Throw Together Soup.......

Posted on December 14 by
in Blog
During the winter months, I like to throw together a soup to accompany my salads each day.
 
Start with some chicken or vegetable broth. I start by simmering the broth and first add the hard vegetables, like carrots and celery. I will then add mushrooms and lastly spinach. (Really any vegetable works with a soup!)
 
Season with white pepper, garlic powder, onion powder and hint of cayenne.
 
Add some cut up left over chicken to make this a nutritious and filling bowl of soup.
soup

EAT MORE PLANTS TO FIGHT THE WINTER BLUES

Posted on December 02 by
in Blog
The winter blues are very common, but this year is even more difficult with stress and lack of socializtion. During this time, you may find yourself feeling down and overall more lethargic. One of the primary culprits of winter blues is the lack of natural sunlight during the fall and winter months, along with a possible increase in refined carbohydrates, sugar, and fats from holiday foods. 
 
While battling the winter blues is never fun, there are some foods that can actually help combat your gloomy feelings. This month, I will be sharing with you my best nutrition and lifestyle tips to fight the blues and improve your energy!
Eat More Plants to Fight the Winter Blues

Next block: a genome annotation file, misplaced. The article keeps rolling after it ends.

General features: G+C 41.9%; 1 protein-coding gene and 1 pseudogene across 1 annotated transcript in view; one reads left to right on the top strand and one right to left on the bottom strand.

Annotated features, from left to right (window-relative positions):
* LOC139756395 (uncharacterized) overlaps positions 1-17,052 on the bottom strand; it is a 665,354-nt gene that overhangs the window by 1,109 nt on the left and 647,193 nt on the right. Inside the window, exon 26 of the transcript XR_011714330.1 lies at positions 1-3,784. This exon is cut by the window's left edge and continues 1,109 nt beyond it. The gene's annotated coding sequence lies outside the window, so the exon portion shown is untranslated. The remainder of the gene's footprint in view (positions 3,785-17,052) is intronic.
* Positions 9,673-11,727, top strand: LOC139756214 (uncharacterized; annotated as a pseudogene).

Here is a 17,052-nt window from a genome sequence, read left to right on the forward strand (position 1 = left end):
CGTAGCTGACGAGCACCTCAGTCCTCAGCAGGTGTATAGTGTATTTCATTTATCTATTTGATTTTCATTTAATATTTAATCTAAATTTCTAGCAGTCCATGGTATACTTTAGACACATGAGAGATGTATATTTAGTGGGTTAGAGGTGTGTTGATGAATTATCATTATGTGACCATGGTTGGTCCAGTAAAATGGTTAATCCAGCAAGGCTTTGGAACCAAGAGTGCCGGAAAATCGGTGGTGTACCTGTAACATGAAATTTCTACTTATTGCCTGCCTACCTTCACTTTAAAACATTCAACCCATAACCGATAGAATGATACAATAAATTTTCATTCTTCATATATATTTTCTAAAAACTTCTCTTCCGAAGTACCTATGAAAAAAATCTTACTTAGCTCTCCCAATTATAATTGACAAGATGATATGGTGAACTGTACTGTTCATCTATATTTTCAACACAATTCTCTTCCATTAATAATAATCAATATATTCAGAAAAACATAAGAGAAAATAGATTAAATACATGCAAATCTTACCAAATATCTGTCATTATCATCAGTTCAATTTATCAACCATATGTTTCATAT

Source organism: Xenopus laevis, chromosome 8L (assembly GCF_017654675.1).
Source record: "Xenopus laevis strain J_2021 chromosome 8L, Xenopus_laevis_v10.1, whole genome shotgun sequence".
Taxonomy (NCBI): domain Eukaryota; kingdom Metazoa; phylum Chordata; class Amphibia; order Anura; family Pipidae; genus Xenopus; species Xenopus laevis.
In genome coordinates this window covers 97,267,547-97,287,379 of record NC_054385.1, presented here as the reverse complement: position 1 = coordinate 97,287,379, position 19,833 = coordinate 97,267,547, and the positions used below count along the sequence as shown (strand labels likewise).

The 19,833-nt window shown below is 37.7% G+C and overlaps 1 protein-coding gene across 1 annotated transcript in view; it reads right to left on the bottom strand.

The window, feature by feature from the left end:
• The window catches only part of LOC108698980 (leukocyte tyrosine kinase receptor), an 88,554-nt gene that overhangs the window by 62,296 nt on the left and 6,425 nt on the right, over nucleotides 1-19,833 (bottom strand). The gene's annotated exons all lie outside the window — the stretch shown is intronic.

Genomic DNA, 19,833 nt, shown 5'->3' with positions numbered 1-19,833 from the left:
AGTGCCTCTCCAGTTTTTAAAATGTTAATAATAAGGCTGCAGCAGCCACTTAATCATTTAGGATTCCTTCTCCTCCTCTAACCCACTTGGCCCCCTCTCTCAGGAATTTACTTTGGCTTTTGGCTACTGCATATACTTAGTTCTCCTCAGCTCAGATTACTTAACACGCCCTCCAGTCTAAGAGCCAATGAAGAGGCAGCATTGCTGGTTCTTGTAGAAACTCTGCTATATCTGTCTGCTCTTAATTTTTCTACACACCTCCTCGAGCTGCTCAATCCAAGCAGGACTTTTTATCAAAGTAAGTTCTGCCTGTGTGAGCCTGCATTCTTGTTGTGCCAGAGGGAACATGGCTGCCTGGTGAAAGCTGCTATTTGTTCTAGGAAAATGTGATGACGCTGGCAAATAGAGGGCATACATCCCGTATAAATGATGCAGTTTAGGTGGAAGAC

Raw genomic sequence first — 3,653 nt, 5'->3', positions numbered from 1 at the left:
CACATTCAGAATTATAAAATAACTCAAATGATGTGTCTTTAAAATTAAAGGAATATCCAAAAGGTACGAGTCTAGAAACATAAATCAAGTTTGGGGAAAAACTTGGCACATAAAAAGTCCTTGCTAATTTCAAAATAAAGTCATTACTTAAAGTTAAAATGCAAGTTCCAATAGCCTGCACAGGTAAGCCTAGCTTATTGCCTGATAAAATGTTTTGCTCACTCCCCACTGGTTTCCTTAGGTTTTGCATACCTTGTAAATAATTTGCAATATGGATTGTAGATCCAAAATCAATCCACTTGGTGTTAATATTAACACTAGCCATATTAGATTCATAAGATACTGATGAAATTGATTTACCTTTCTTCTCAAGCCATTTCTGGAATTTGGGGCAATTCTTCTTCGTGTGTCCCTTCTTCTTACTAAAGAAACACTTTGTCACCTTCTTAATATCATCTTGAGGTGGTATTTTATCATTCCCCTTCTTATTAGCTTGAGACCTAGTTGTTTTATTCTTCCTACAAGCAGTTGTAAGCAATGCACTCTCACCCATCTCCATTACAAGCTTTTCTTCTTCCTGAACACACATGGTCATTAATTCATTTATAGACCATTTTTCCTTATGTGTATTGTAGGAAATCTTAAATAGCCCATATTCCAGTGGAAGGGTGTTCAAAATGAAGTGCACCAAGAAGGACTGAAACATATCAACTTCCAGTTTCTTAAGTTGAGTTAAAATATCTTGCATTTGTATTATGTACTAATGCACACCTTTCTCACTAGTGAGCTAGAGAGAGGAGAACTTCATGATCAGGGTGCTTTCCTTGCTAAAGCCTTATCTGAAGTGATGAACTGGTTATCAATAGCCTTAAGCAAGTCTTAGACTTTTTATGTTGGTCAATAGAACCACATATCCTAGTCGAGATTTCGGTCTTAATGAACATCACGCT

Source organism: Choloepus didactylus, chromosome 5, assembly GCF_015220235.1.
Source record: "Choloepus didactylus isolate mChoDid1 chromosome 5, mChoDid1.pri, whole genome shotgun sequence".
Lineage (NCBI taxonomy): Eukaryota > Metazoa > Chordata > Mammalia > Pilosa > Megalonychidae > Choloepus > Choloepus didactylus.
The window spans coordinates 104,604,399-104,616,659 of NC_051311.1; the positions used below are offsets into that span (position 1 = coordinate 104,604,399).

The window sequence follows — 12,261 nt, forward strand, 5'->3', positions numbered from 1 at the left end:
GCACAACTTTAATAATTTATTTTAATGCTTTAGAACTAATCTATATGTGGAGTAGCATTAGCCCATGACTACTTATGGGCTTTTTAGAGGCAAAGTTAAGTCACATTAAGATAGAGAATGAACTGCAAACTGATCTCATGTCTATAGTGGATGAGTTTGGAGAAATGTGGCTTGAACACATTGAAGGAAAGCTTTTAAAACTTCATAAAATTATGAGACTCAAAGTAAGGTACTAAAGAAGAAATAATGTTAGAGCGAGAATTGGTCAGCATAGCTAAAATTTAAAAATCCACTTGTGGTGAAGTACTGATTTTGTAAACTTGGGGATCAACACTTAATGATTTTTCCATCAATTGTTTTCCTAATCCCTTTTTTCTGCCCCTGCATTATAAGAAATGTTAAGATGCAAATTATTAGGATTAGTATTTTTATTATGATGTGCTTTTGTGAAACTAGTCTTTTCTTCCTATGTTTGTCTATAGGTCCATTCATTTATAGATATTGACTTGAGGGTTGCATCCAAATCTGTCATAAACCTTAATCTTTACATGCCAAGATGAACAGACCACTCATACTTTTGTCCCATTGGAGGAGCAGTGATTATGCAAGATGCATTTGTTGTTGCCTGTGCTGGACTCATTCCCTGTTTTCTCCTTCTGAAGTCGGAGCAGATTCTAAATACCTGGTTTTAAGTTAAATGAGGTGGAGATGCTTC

Research has found that eating a plant-rich diet can significantly improve depression, anxiety, and overall productivity. Between you and me, even if you are not struggling with the winter blues, who isn’t looking to be more productive in 2021? Isn’t that why New Year's resolutions are so popular? Anyway, keep reading as I share tips on how to eat more plants to fight depression, decrease anxiety, and increase productivity.

Your mood-boosting answers are in eating more antioxidant-rich foods
Researchers have found a link between an increase in fruit and vegetables with a decrease in depression, anxiety, and overall poor mental health. Foods rich in antioxidants and phytochemicals help combat inflammation, reducing oxidative stress in the brain, and let’s face it, any way to reduce stress is a very good thing! A few foods rich in antioxidants that are also associated with a boost in one’s mental health include blueberries, raspberries, strawberries, blackberries, spinach, kale, and apples.

Snack on foods that promote a boost in serotonin
Serotonin is a chemical believed to boost mood and to promote healthy sleeping patterns, something the winter months often disrupt. Eating foods that are high in the essential amino acid, tryptophan, help your body produce more serotonin. Plant-based foods that are high in tryptophan include spinach, non-gmo soy, nuts, and seeds. Salmon, poultry, and eggs are also good sources of tryptophan.

Munch on sunflower seeds, pumpkin seeds, flaxseeds, and chia seeds
Rich in omega-3 fatty acids and also naturally high in tryptophan, seeds are powerful in helping to boost mood and fight depression. Next time you are looking for something to munch on, swap out your standard bag of chips with a handful of sunflower or pumpkin seeds. Other ways to incorporate more mood-boosting seeds into your diet include adding flax or chia seeds to your oatmeal, smoothies, salads, "puddings" or paleo panckaes and muffins.

Sip on green tea